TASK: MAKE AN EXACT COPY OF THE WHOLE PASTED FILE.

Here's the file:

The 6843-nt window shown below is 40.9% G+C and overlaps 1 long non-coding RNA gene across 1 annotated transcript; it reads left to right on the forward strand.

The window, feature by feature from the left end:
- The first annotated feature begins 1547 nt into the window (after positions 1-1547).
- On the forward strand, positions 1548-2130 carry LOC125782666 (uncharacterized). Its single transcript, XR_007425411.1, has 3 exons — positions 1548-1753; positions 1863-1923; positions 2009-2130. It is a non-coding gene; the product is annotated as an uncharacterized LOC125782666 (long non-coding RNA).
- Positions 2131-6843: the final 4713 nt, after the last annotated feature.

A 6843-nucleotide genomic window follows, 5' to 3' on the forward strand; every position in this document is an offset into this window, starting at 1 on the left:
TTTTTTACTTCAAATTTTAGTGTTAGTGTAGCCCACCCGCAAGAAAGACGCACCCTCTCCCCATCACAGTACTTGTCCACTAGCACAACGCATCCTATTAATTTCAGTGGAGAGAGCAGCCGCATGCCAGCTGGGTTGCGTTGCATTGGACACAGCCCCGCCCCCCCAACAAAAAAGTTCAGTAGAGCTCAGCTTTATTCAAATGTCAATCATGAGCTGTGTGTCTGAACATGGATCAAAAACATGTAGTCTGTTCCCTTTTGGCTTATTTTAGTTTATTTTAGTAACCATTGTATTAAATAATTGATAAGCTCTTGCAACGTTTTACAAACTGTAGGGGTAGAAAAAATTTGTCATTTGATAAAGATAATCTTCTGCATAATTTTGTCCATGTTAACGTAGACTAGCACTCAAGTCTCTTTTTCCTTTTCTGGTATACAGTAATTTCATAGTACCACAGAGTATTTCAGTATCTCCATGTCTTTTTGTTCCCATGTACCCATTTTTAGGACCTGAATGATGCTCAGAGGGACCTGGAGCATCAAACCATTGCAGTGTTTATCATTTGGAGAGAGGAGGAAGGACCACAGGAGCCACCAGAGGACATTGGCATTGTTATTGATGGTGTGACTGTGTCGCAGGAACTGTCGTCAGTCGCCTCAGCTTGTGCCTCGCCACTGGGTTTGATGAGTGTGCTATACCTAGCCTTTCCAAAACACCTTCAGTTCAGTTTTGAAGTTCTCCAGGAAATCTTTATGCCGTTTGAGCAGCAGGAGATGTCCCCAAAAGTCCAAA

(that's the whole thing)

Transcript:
The 6843-nt window shown below is 40.9% G+C and overlaps 1 long non-coding RNA gene across 1 annotated transcript; it reads left to right on the forward strand.

The window, feature by feature from the left end:
- The first annotated feature begins 1547 nt into the window (after positions 1-1547).
- On the forward strand, positions 1548-2130 carry LOC125782666 (uncharacterized). Its single transcript, XR_007425411.1, has 3 exons — positions 1548-1753; positions 1863-1923; positions 2009-2130. It is a non-coding gene; the product is annotated as an uncharacterized LOC125782666 (long non-coding RNA).
- Positions 2131-6843: the final 4713 nt, after the last annotated feature.

A 6843-nucleotide genomic window follows, 5' to 3' on the forward strand; every position in this document is an offset into this window, starting at 1 on the left:
TTTTTTACTTCAAATTTTAGTGTTAGTGTAGCCCACCCGCAAGAAAGACGCACCCTCTCCCCATCACAGTACTTGTCCACTAGCACAACGCATCCTATTAATTTCAGTGGAGAGAGCAGCCGCATGCCAGCTGGGTTGCGTTGCATTGGACACAGCCCCGCCCCCCCAACAAAAAAGTTCAGTAGAGCTCAGCTTTATTCAAATGTCAATCATGAGCTGTGTGTCTGAACATGGATCAAAAACATGTAGTCTGTTCCCTTTTGGCTTATTTTAGTTTATTTTAGTAACCATTGTATTAAATAATTGATAAGCTCTTGCAACGTTTTACAAACTGTAGGGGTAGAAAAAATTTGTCATTTGATAAAGATAATCTTCTGCATAATTTTGTCCATGTTAACGTAGACTAGCACTCAAGTCTCTTTTTCCTTTTCTGGTATACAGTAATTTCATAGTACCACAGAGTATTTCAGTATCTCCATGTCTTTTTGTTCCCATGTACCCATTTTTAGGACCTGAATGATGCTCAGAGGGACCTGGAGCATCAAACCATTGCAGTGTTTATCATTTGGAGAGAGGAGGAAGGACCACAGGAGCCACCAGAGGACATTGGCATTGTTATTGATGGTGTGACTGTGTCGCAGGAACTGTCGTCAGTCGCCTCAGCTTGTGCCTCGCCACTGGGTTTGATGAGTGTGCTATACCTAGCCTTTCCAAAACACCTTCAGTTCAGTTTTGAAGTTCTCCAGGAAATCTTTATGCCGTTTGAGCAGCAGGAGATGTCCCCAAAAGTCCAAA